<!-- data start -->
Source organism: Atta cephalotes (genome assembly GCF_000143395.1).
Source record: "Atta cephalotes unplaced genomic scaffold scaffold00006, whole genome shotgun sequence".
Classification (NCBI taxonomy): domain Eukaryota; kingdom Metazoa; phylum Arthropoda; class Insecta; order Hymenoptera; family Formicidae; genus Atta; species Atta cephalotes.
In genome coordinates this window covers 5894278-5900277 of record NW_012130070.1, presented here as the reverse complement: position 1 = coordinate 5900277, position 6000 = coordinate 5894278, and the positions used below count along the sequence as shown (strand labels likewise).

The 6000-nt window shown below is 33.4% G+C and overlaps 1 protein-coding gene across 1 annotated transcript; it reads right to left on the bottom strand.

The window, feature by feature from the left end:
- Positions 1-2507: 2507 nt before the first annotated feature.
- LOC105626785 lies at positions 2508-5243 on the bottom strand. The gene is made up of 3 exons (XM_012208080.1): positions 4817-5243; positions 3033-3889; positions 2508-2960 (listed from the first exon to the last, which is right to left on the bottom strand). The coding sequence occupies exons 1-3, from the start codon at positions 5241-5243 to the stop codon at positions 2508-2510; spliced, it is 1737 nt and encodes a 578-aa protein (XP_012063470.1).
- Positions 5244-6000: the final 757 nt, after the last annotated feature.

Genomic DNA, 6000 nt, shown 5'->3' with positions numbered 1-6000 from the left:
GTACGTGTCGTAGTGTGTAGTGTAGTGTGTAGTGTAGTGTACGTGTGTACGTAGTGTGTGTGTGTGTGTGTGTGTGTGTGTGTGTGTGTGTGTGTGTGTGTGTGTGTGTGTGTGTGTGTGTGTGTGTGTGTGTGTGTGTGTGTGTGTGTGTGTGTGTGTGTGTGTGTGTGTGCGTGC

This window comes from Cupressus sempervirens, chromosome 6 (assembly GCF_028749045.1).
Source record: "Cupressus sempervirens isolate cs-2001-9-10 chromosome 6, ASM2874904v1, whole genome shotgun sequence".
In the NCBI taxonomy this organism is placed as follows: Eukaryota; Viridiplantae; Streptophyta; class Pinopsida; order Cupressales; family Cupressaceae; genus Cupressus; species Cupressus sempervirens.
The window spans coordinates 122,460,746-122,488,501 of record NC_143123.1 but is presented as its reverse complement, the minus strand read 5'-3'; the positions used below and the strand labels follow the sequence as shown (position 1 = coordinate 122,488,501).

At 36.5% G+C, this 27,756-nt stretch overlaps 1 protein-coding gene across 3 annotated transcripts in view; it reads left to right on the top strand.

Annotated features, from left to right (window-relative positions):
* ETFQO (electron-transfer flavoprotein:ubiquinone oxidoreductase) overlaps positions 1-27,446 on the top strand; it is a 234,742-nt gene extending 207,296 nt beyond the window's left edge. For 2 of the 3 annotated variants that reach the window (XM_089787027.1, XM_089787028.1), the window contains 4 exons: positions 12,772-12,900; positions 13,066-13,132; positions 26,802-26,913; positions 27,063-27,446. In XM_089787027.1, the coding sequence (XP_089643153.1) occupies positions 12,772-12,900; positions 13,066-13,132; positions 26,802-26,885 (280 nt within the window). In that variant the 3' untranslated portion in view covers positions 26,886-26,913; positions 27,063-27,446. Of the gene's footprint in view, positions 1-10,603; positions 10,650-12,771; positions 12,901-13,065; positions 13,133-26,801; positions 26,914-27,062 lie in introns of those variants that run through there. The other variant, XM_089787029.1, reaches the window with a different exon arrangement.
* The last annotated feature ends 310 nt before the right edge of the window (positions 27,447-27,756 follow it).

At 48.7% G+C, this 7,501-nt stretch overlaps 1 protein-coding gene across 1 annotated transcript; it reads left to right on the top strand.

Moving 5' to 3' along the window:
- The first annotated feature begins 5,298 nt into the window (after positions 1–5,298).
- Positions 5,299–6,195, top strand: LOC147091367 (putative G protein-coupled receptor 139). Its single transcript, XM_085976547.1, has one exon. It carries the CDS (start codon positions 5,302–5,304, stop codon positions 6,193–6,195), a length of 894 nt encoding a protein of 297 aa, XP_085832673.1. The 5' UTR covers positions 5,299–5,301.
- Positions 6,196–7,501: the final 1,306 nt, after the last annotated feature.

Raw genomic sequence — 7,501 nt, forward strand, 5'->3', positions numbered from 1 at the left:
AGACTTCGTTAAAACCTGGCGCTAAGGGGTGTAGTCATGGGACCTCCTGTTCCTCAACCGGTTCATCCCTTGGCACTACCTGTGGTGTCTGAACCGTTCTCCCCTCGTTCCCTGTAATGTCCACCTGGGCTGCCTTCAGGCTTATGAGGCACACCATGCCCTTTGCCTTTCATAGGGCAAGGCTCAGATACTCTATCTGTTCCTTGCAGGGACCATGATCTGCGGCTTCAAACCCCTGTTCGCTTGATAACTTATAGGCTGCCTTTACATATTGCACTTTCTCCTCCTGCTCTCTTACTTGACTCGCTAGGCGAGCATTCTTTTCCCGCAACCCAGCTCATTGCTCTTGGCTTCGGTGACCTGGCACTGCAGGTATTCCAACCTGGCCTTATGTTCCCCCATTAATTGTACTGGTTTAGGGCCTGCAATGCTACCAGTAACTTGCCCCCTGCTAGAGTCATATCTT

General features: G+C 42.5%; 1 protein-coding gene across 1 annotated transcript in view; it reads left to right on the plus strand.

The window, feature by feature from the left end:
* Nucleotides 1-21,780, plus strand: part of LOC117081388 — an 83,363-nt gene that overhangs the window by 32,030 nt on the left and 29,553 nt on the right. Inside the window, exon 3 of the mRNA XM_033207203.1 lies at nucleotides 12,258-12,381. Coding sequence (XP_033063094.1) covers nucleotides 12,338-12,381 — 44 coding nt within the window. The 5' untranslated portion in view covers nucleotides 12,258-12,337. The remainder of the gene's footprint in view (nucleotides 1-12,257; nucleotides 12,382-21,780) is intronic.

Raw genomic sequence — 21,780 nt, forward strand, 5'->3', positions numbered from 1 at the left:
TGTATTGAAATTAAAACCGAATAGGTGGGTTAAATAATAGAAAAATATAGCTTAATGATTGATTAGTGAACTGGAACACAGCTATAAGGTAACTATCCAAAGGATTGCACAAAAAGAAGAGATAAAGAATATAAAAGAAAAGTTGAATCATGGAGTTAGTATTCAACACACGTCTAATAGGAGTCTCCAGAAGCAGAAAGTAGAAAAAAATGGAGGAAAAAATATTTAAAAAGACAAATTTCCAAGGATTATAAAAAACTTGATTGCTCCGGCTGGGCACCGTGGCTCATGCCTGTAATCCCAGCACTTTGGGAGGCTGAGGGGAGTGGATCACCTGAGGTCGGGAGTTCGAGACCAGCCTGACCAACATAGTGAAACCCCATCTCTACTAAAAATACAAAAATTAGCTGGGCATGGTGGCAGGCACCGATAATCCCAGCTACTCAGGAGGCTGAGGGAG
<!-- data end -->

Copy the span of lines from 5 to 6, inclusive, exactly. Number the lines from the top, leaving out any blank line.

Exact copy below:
The 6000-nt window shown below is 33.4% G+C and overlaps 1 protein-coding gene across 1 annotated transcript; it reads right to left on the bottom strand.

The window, feature by feature from the left end: